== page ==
6. Share with students the Emerging Agricultural Technologies handout.

Activity 2: Where do I stand? What tools do I use?

  1. Ask students to remove the Living Science Career Cards from their rings and distribute them so that each student has one. If there are not enough cards, you may choose to print additional cards from, or students may share.
  2. Place the seven equipment bags around the classroom. Arrange the four pieces of yarn on the floor as intersecting circles (similar to a Venn diagram). Place one sign (PLANT, SOIL, WATER, and ANIMAL) in the center of each of the circles.
  3. Ask the students to think about the tools and equipment they would need to perform the jobs as described on their assigned career cards.
  4. Instruct students to find the bags that contain the equipment most likely to be used in their careers. Note: several students will share each bag.
  5. Once students have correctly identified their equipment bags, ask students to stand on the circle that indicates the resource(s) with which they would most likely work. For example, a student holding the Veterinarian Card would stand in the ANIMAL circle. However, a student holding the Aquaculturist Card may stand in the intersection of the PLANT, ANIMAL, and WATER circles.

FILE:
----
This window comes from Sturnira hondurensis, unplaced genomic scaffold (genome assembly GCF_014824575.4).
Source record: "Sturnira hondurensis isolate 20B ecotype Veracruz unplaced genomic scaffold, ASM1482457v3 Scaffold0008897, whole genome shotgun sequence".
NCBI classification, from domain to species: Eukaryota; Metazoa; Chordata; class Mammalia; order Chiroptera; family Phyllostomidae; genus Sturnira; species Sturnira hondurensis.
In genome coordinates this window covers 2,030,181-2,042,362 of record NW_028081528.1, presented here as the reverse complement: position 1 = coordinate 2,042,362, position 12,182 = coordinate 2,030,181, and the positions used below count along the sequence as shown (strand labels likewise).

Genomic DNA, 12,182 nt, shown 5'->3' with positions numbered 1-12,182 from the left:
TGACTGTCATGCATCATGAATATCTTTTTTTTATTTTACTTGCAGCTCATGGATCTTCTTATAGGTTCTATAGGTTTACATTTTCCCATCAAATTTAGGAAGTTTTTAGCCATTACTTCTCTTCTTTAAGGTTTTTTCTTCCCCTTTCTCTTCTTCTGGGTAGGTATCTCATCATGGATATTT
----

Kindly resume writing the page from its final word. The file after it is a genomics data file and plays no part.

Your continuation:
6. Ask each student to explain his or her career’s role in interacting with the circles identified above. Also ask students to explain how these careers might interact with each other.

Concept Elaboration and Evaluation

  1. Use the Career Matching activity sheet to check student understanding. Note: You may wish to divide these careers among students. 
    3 16   11  
    13  9   21 7
    6 5   28 25
    1 15  20  29 
    19  32  23  8
    10 18   31 30
    27  17 2 24
    12   14 22 26
  2. Using the National FFA Ag Explorer, ask students to select a career cluster and then complete the Agricultural Career Cluster Investigation activity sheet.
  3. After conducting these activities, review and summarize the following key concepts:
    • There are many careers in the areas of agriculture and natural resources. Students may evaluate their knowledge of agricultural careers by adding on to their concept maps with careers they have learned about. Teachers can also use the Career Matching Activity in the lesson plan to check students’ understanding of agriculture and natural resources careers. Teachers might also use a “final pause,” e.g., an exit ticket, at the end of class for students to recap the description, education requirements, and working environment required of a particular career. 
    • Their are numerous agriculture and natural resource careers related to science, engineering, and business. Some careers require a four year degree while others require a certificate or work experience. While more education and higher salaries are often linked student should be able to evaluate careers that may not have this relationship.
Enriching Activities

Create your own “Career Activity Scenario” using the remaining Living Science Career Cards

Ask the students to brainstorm other agricultural careers that have been left out of the activity. Popular ones include mid-level jobs in processing, marketing, and distribution. Ask each student to create their own agricultural or natural resource career card.

Debra Spielmaker & Denise Stewardson
Organization Affiliation
Utah Agriculture in the Classroom